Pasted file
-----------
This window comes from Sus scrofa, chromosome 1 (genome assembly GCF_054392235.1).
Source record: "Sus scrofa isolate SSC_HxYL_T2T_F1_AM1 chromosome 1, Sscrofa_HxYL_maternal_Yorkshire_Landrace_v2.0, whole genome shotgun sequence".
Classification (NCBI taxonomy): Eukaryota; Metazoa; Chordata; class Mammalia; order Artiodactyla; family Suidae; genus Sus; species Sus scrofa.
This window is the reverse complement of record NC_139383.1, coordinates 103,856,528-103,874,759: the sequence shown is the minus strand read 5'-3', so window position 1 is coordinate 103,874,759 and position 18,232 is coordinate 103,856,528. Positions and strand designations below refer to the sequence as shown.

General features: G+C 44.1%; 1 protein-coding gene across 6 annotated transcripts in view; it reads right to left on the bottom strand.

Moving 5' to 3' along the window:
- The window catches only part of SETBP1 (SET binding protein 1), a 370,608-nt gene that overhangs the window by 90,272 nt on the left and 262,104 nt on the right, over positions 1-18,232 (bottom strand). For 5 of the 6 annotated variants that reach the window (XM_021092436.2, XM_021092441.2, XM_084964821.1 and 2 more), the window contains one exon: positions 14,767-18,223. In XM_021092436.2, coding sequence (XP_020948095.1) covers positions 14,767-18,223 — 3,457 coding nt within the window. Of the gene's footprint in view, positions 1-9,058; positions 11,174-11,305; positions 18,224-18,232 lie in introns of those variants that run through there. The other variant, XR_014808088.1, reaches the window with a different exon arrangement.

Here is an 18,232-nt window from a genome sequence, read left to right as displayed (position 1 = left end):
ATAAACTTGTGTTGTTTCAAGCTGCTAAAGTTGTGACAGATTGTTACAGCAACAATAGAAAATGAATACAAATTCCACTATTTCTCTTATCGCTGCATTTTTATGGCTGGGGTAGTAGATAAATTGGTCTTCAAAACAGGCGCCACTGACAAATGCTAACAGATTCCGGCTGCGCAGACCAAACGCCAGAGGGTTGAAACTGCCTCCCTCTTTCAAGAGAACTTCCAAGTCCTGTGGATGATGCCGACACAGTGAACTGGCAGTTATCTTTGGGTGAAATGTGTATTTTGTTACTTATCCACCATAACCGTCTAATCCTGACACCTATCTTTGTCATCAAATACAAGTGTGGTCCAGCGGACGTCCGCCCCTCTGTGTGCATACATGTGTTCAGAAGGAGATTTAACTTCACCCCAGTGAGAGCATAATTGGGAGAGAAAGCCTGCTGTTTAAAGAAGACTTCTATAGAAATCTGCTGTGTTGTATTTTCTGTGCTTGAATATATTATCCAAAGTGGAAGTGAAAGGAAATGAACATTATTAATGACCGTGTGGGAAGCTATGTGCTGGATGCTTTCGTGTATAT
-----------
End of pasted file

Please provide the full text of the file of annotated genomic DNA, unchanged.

This window comes from Sus scrofa, chromosome 1 (genome assembly GCF_054392235.1).
Source record: "Sus scrofa isolate SSC_HxYL_T2T_F1_AM1 chromosome 1, Sscrofa_HxYL_maternal_Yorkshire_Landrace_v2.0, whole genome shotgun sequence".
Classification (NCBI taxonomy): Eukaryota; Metazoa; Chordata; class Mammalia; order Artiodactyla; family Suidae; genus Sus; species Sus scrofa.
This window is the reverse complement of record NC_139383.1, coordinates 103,856,528-103,874,759: the sequence shown is the minus strand read 5'-3', so window position 1 is coordinate 103,874,759 and position 18,232 is coordinate 103,856,528. Positions and strand designations below refer to the sequence as shown.

General features: G+C 44.1%; 1 protein-coding gene across 6 annotated transcripts in view; it reads right to left on the bottom strand.

Moving 5' to 3' along the window:
- The window catches only part of SETBP1 (SET binding protein 1), a 370,608-nt gene that overhangs the window by 90,272 nt on the left and 262,104 nt on the right, over positions 1-18,232 (bottom strand). For 5 of the 6 annotated variants that reach the window (XM_021092436.2, XM_021092441.2, XM_084964821.1 and 2 more), the window contains one exon: positions 14,767-18,223. In XM_021092436.2, coding sequence (XP_020948095.1) covers positions 14,767-18,223 — 3,457 coding nt within the window. Of the gene's footprint in view, positions 1-9,058; positions 11,174-11,305; positions 18,224-18,232 lie in introns of those variants that run through there. The other variant, XR_014808088.1, reaches the window with a different exon arrangement.

Here is an 18,232-nt window from a genome sequence, read left to right as displayed (position 1 = left end):
ATAAACTTGTGTTGTTTCAAGCTGCTAAAGTTGTGACAGATTGTTACAGCAACAATAGAAAATGAATACAAATTCCACTATTTCTCTTATCGCTGCATTTTTATGGCTGGGGTAGTAGATAAATTGGTCTTCAAAACAGGCGCCACTGACAAATGCTAACAGATTCCGGCTGCGCAGACCAAACGCCAGAGGGTTGAAACTGCCTCCCTCTTTCAAGAGAACTTCCAAGTCCTGTGGATGATGCCGACACAGTGAACTGGCAGTTATCTTTGGGTGAAATGTGTATTTTGTTACTTATCCACCATAACCGTCTAATCCTGACACCTATCTTTGTCATCAAATACAAGTGTGGTCCAGCGGACGTCCGCCCCTCTGTGTGCATACATGTGTTCAGAAGGAGATTTAACTTCACCCCAGTGAGAGCATAATTGGGAGAGAAAGCCTGCTGTTTAAAGAAGACTTCTATAGAAATCTGCTGTGTTGTATTTTCTGTGCTTGAATATATTATCCAAAGTGGAAGTGAAAGGAAATGAACATTATTAATGACCGTGTGGGAAGCTATGTGCTGGATGCTTTCGTGTATAT